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How to Feel Safe Again in or Out of Your Relationship PART II

betrayal trauma love addiction gaslighting narcissist

How to Heal & Feel Safe Again After Betrayal Trauma

Once you develop a better understanding and language for what your mind and body are going through during your relationship crisis, it’s important to explore how you can feel safe again. Safety is paramount to healing and establishing a new reality. A reality where you come to terms that your trusted love one has harmed you deeply but you will still survive.

Is the Threat Still There?

Betrayal trauma refers to the damage that is caused when someone experiences a betrayal in their primary relationship that damages the trust, safety, and security of the bond they have with their partner. Simply put, one cannot experience betrayal where there wasn’t first a deep sense of safety and trust. Infidelity and addiction destroys trust and safety as they often occur with severe acts of dishonesty, “gaslighting”, denial, and minimization. Therefore, it’s important to explore—ideally with a trained professional—if you feel like you’re still in an environment fraught with dishonesty, denial, and minimization? Is your partner following through with his/her commitments to change or end damaging behaviors? Are you receiving the help and support you need? Are you receiving validation of your concerns or do you continue to feel gaslighted?

As long as you’re experiencing incidences of betrayal, your emotions and body will respond as if it’s under threat and in crisis. If you’re in a state of crisis due your partner’s infidelity or addiction, explore what your partner is doing to repair the situation. Is your partner taking part of the responsibilities in managing this crisis? Is he/she making necessary appointments, seeking healthy support such as his/her own therapy or 12 steps? Has he/she expressed willingness to change jobs, social circumstances, or engage in more transparent behaviors.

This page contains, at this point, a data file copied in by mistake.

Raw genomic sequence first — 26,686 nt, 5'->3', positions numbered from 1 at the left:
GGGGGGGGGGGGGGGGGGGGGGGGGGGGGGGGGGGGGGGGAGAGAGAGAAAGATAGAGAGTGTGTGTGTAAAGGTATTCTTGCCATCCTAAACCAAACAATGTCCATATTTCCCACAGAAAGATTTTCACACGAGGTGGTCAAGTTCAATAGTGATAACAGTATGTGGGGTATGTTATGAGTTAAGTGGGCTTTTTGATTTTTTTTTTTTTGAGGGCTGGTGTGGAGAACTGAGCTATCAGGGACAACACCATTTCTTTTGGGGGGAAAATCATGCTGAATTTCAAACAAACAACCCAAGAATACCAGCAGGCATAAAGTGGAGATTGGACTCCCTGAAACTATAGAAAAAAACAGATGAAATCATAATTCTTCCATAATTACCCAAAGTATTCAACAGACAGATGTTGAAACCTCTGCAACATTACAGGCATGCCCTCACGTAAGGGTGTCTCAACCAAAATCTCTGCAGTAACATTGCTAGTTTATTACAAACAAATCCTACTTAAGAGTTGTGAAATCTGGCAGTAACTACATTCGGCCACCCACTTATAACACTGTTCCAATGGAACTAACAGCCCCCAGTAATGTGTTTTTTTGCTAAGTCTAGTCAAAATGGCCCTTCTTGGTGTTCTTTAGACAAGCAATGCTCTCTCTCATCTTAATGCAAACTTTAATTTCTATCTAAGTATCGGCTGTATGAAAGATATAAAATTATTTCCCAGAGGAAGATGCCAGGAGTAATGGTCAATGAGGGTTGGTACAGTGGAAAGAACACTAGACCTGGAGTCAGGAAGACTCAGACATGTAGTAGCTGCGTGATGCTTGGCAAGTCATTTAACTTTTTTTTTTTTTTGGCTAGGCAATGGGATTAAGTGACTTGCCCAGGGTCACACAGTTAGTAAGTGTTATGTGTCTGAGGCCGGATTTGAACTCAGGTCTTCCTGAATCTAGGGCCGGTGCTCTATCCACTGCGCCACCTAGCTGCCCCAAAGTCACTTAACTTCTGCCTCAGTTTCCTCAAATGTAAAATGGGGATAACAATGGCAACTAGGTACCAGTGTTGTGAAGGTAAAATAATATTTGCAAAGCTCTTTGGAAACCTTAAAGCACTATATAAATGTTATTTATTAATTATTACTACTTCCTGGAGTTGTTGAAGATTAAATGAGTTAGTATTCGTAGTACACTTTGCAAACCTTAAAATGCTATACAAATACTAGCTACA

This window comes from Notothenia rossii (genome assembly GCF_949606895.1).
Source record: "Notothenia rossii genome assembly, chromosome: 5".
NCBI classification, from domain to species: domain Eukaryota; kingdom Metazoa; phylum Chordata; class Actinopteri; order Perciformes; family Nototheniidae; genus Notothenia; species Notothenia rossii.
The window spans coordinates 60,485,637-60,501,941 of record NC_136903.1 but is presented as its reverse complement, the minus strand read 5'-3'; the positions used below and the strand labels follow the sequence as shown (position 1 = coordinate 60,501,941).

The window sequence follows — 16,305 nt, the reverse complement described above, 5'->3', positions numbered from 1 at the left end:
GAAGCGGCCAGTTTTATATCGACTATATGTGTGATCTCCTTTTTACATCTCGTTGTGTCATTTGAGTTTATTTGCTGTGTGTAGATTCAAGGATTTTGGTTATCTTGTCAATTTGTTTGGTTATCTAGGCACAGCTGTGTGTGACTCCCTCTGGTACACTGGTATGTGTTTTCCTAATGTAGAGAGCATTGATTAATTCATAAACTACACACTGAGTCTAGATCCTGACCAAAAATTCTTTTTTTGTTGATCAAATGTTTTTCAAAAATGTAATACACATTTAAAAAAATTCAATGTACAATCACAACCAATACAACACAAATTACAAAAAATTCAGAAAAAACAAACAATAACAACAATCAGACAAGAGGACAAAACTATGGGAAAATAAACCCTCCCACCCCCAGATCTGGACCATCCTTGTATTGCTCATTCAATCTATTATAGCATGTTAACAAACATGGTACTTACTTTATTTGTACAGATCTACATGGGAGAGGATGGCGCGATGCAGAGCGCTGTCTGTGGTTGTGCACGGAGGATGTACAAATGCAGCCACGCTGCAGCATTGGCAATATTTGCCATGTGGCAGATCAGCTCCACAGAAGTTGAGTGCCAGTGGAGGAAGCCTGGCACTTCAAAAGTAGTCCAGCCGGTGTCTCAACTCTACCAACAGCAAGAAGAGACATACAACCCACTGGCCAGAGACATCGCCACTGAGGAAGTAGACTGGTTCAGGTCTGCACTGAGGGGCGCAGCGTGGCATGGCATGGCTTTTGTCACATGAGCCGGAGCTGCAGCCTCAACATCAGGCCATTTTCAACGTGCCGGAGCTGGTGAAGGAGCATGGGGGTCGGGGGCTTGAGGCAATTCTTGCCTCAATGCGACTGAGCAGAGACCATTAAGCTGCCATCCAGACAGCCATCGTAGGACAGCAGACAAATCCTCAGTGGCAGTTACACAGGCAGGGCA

Do You and Your Partner Have the Right Kind of Support & Help?

Explore if you are surrounded by loved ones and professionals who are stabilizing, safe-feeling people. Clients struggling with Betrayal Trauma have reported feeling re-traumatized by some mental health professionals or loved ones that make them feel as if they are predominantly to blame for the marital issues or that the client’s “emotional instability” is an instigator for the addicts’ acting out behaviors.

With your support system, you and your partner need to develop “Rules of Engagement” to help manage the high emotional reactivity that often exists after uncovering an addiction or infidelity. Use the help of a professional to explore topics like:

  1. When and where do you and your partner discuss adversarial issues and conflicts that surface? Do you wait to for a therapist to be present?

  2. Will there be a separation? For how long?

  3. What behavioral changes must occur to help you feel safe again? A phone tracker? A polygraph test? Regular drug testing? A guided/supported therapeutic disclosure? What happens to social media accounts or financial accounts?

  4. What do you need to feel safe sexually? Is STD testing necessary? Does sex need to be taken “off the table” till you feel safe again? How do you feel about sex now?

Normalize, Don’t Stigmatize

Betrayal trauma is so complex with so many various facets. The more you can educate yourself and pay mindful attention to what you’re experiencing (physically, emotionally) and why you’re experiencing it, you may find your symptoms to be more manageable. The following are some things you should keep in mind while you are walking through the healing process of betrayal trauma:

  1. Know Your Shame Triggers—uncovering a partner’s addiction or affair can set off a tidal wave of shame (i.e. How did I not know? Maybe if I was more attractive/a better partner/more successful/whatever my partner wouldn’t have done this. I “chose” to be with this person and look what he/she turned out to be, etc.). Explore these “shame voices”, identify them, figure out where they came from, filter out guilt or fear versus shame. I would encourage you to do this with a mental health professional.